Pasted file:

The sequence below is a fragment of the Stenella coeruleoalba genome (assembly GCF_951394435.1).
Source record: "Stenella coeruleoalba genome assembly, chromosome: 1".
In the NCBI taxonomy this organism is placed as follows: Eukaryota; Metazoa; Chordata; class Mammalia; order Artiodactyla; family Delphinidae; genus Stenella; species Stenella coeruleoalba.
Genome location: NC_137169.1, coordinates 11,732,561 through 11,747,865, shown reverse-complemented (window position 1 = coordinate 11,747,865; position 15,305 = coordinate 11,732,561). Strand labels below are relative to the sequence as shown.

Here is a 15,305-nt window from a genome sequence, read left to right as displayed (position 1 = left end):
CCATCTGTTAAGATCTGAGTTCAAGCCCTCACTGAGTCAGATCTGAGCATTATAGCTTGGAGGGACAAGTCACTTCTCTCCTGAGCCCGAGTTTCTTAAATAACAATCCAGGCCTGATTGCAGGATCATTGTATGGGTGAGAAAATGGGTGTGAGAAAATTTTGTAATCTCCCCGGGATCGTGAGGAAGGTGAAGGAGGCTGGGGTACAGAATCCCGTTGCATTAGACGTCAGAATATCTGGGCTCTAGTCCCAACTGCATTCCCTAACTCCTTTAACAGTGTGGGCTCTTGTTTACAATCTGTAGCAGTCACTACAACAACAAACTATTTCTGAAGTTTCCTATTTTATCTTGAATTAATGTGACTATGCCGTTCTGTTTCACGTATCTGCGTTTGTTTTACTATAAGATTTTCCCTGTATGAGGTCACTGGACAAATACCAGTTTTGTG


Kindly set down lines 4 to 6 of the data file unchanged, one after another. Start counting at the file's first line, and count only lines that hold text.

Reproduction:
Genome location: NC_137169.1, coordinates 11,732,561 through 11,747,865, shown reverse-complemented (window position 1 = coordinate 11,747,865; position 15,305 = coordinate 11,732,561). Strand labels below are relative to the sequence as shown.

Here is a 15,305-nt window from a genome sequence, read left to right as displayed (position 1 = left end):
CCATCTGTTAAGATCTGAGTTCAAGCCCTCACTGAGTCAGATCTGAGCATTATAGCTTGGAGGGACAAGTCACTTCTCTCCTGAGCCCGAGTTTCTTAAATAACAATCCAGGCCTGATTGCAGGATCATTGTATGGGTGAGAAAATGGGTGTGAGAAAATTTTGTAATCTCCCCGGGATCGTGAGGAAGGTGAAGGAGGCTGGGGTACAGAATCCCGTTGCATTAGACGTCAGAATATCTGGGCTCTAGTCCCAACTGCATTCCCTAACTCCTTTAACAGTGTGGGCTCTTGTTTACAATCTGTAGCAGTCACTACAACAACAAACTATTTCTGAAGTTTCCTATTTTATCTTGAATTAATGTGACTATGCCGTTCTGTTTCACGTATCTGCGTTTGTTTTACTATAAGATTTTCCCTGTATGAGGTCACTGGACAAATACCAGTTTTGTG